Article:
Catalysis Letters

, Volume 150, Issue 3, pp 781–793 | Cite as

Methane Decomposition Over Modified Carbon Fibers as Effective Catalysts for Hydrogen Production

  • K. Sisáková
  • A. OriňakEmail author
  • R. Oriňaková
  • M. Strečková
  • J. Patera
  • A. Welle
  • Z. Kostecká
  • V. Girman


Catalyzed thermal decomposition of methane to produce hydrogen was studied. The carbon microfibers with embedded Ni, Cu and Co metals and metal phosphides were introduced as the novel catalysts. The catalysts were prepared by needle-less electrospinning being a versatile method for fibers production in large scale. The efficiency of methane decomposition by utilization of micro fiber carbon supported metal catalysts was studied by the pyrolysis-capillary gas chromatography method. The experiment was carried out in the temperature range from 973.15 to 1073.15 K. Kinetic parameters were calculated based on the Demitcheli kinetic model. It was found that the morphology, schedule of heat treatment and type and content of incorporated transition metals and metal phosphides may be the controlling parameter in the catalytic decomposition of methane. The highest conversion rates about 54% were achieved using carbon microfibers doped with cobalt and cobalt phosphide nanoparticles. The catalyst was heat treated in argon atmosphere followed by the hydrogen reduction. The second highest conversion rates were achieved with carbon microfibers doped with nickel and nickel phosphide nanoparticles carbonized only under argon atmosphere.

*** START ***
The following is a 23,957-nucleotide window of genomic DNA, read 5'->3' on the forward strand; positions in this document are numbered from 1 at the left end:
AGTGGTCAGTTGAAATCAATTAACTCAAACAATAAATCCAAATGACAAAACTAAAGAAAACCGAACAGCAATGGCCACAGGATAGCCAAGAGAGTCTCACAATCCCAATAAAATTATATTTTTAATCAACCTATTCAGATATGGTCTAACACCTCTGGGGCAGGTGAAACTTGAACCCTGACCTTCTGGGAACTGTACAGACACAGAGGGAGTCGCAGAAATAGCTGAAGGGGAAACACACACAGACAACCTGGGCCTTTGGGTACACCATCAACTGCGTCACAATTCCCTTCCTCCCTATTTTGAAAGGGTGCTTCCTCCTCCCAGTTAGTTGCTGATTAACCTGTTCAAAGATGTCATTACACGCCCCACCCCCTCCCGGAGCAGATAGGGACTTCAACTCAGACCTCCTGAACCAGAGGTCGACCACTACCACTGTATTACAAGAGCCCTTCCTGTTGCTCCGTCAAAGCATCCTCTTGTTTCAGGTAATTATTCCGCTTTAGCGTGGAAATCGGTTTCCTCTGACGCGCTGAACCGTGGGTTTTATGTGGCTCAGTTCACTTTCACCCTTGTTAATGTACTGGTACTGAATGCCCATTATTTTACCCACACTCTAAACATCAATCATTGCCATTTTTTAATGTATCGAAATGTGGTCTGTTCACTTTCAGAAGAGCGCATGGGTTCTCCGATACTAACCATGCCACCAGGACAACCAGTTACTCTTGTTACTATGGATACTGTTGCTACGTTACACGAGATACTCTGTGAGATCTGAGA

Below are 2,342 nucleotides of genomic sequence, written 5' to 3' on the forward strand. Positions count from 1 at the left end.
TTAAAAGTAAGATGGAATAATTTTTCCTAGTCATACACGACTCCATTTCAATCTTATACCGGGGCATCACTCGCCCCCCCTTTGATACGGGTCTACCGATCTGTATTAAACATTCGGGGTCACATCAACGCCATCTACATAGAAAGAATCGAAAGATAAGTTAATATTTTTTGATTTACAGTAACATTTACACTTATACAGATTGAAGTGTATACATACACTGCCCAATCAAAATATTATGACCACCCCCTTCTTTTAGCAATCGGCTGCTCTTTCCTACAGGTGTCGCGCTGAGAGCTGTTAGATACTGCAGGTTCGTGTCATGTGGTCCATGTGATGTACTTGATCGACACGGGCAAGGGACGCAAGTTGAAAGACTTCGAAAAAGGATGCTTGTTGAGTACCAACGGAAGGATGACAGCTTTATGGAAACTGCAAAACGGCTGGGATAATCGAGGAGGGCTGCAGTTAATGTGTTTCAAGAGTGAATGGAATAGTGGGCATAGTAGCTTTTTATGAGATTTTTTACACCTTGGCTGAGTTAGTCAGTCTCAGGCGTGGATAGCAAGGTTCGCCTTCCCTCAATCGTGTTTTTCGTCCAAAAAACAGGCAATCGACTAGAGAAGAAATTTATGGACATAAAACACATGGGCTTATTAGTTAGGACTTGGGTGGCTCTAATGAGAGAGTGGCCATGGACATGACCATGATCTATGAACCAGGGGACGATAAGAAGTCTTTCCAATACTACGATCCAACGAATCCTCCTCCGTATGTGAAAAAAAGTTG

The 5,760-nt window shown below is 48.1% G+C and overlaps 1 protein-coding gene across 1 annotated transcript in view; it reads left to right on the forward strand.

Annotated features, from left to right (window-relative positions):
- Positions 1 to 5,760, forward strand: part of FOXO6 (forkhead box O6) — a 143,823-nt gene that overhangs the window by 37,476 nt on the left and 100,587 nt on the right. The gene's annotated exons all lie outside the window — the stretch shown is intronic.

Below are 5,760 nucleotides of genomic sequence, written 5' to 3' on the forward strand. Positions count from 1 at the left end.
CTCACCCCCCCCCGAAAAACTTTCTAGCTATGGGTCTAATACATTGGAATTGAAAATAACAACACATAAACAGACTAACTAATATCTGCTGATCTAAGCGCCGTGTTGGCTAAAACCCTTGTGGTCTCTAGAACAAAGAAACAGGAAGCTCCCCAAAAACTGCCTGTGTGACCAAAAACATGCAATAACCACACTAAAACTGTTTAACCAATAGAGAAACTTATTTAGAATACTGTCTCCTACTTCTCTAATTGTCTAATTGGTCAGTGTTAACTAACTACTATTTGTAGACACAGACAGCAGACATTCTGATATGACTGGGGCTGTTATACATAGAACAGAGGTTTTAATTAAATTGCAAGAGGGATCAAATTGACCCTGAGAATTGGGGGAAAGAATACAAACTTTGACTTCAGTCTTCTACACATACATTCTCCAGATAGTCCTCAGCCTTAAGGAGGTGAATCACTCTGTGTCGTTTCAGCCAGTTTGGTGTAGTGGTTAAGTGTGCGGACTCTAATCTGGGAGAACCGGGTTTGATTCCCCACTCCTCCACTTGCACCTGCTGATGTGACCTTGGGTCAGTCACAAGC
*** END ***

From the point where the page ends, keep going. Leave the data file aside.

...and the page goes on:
Graphic Abstract


Pyrolysis Catalysts Methane Hydrogen Carbon microfibers 



This work was supported by the Scientific Grant Agency of the Ministry of Education, Science, Research, and Sport of the Slovak Republic Projects No. VEGA 1/0074/17, and Slovak Research and Development Agency under the Contract No. APVV 16-0029.


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Copyright information

© Springer Science+Business Media, LLC, part of Springer Nature 2019

Authors and Affiliations

  • K. Sisáková
    • 1
  • A. Oriňak
    • 1
    Email author
  • R. Oriňaková
    • 1
  • M. Strečková
    • 2
  • J. Patera
    • 3
  • A. Welle
    • 4
  • Z. Kostecká
    • 5
  • V. Girman
    • 6
  1. 1.Department of Physical Chemistry, Chemistry Institute, Faculty of ScienceP. J. Šafárik University in KošiceKošiceSlovakia
  2. 2.Institute of Materials ResearchSlovak Academy of ScienceKosiceSlovakia
  3. 3.Department of Organic TechnologyUniversity of Chemistry and Technology PraguePragueCzech Republic
  4. 4.Karlsruhe Institute of Technology (KIT), Institute of Functional Interfaces (IFG) and Karlsruhe Nano Micro Facility (KNMF)Eggenstein-LeopoldshafenGermany
  5. 5.Department of Chemistry, Biochemistry and BiophysicsUniversity of Veterinary Medicine and PharmacyKosiceSlovakia
  6. 6.Institute of Physics, Faculty of ScienceP. J. Šafárik UniversityKosiceSlovakia

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